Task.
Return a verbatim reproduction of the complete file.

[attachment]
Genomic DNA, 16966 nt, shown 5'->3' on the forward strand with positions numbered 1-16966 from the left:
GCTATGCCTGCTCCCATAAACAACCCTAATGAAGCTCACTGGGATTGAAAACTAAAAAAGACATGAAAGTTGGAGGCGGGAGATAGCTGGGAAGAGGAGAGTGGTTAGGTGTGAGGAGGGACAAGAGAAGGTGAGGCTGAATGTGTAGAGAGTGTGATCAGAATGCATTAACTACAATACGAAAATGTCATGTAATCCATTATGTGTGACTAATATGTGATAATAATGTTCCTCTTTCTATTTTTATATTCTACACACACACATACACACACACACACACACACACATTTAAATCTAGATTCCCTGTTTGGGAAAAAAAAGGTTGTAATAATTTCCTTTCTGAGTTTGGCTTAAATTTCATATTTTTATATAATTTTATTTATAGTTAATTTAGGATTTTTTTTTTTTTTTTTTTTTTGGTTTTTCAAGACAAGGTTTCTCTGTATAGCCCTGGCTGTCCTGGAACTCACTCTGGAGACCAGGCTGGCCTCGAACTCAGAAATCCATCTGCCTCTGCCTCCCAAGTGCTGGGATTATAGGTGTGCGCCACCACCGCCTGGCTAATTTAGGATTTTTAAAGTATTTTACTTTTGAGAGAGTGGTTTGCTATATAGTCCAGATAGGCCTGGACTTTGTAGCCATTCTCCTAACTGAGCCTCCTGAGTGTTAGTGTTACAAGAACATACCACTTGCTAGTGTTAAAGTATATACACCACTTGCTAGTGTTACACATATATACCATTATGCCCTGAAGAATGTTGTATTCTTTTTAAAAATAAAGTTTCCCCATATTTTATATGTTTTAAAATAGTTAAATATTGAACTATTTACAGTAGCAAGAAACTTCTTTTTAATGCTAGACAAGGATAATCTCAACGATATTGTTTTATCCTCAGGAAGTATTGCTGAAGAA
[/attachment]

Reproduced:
Genomic DNA, 16966 nt, shown 5'->3' on the forward strand with positions numbered 1-16966 from the left:
GCTATGCCTGCTCCCATAAACAACCCTAATGAAGCTCACTGGGATTGAAAACTAAAAAAGACATGAAAGTTGGAGGCGGGAGATAGCTGGGAAGAGGAGAGTGGTTAGGTGTGAGGAGGGACAAGAGAAGGTGAGGCTGAATGTGTAGAGAGTGTGATCAGAATGCATTAACTACAATACGAAAATGTCATGTAATCCATTATGTGTGACTAATATGTGATAATAATGTTCCTCTTTCTATTTTTATATTCTACACACACACATACACACACACACACACACACACATTTAAATCTAGATTCCCTGTTTGGGAAAAAAAAGGTTGTAATAATTTCCTTTCTGAGTTTGGCTTAAATTTCATATTTTTATATAATTTTATTTATAGTTAATTTAGGATTTTTTTTTTTTTTTTTTTTTTGGTTTTTCAAGACAAGGTTTCTCTGTATAGCCCTGGCTGTCCTGGAACTCACTCTGGAGACCAGGCTGGCCTCGAACTCAGAAATCCATCTGCCTCTGCCTCCCAAGTGCTGGGATTATAGGTGTGCGCCACCACCGCCTGGCTAATTTAGGATTTTTAAAGTATTTTACTTTTGAGAGAGTGGTTTGCTATATAGTCCAGATAGGCCTGGACTTTGTAGCCATTCTCCTAACTGAGCCTCCTGAGTGTTAGTGTTACAAGAACATACCACTTGCTAGTGTTAAAGTATATACACCACTTGCTAGTGTTACACATATATACCATTATGCCCTGAAGAATGTTGTATTCTTTTTAAAAATAAAGTTTCCCCATATTTTATATGTTTTAAAATAGTTAAATATTGAACTATTTACAGTAGCAAGAAACTTCTTTTTAATGCTAGACAAGGATAATCTCAACGATATTGTTTTATCCTCAGGAAGTATTGCTGAAGAA